Conversion Technologies International Inc. recently began a series of pilot tests to evaluate the effectiveness of disassembling and recycling computer monitors.
The Hazlet, N.J., firm will run the pilot for 18 weeks and will disassemble and recycle 1,500-2,000 units. IBM Corp., Unisys Corp. and another major computer company that the firm would not identify will provide the monitors.
``We will test different approaches using sorting technology developed for different materials,'' said Chairman Harvey Goldman. ``We will also test the technological and economical feasibility of recycling the monitors.''
Some 12 million to 15 million computers are discarded every year, according to Environmental Protection Agency figures. Monitors are 15 percent plastic by weight, or about 3-4 pounds.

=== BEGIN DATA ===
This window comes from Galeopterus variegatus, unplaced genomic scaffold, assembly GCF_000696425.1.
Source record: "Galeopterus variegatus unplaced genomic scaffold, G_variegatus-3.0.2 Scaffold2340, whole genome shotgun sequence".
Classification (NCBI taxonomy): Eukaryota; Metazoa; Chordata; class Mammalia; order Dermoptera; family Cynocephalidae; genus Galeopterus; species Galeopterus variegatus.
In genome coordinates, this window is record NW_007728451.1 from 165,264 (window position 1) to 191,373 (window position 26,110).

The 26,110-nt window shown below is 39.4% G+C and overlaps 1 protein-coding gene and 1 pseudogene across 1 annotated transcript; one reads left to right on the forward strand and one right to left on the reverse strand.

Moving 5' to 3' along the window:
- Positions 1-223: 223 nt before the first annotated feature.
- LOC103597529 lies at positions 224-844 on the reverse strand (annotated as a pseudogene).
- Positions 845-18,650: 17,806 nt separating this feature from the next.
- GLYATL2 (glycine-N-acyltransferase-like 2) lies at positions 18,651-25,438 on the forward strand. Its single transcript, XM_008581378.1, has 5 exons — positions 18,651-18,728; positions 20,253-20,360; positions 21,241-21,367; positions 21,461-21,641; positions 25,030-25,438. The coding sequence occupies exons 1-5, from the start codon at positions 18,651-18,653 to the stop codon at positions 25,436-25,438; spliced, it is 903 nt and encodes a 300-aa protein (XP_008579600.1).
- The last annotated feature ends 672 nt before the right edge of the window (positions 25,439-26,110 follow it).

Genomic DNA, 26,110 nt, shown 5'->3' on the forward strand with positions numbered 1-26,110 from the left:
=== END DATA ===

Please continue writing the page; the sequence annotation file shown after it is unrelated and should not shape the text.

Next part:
About 12 types of plastic will be identified for recycling. Next to the glass cathode ray tube, plastic is the biggest concern with its volume and weight.
``The objective of the pilot test is to evaluate the level and nature of disassembly and processing that yields an acceptable return on investment, is environmentally sensitive, and provides for worker health and safety,'' Goldman said in a news release.
The firm received a $40,000 grant from the state of New York to subsidize processing costs.
Conversion Technologies employs 500. It works with television companies, such as Toshiba America Inc., to recycle cathode ray tubes.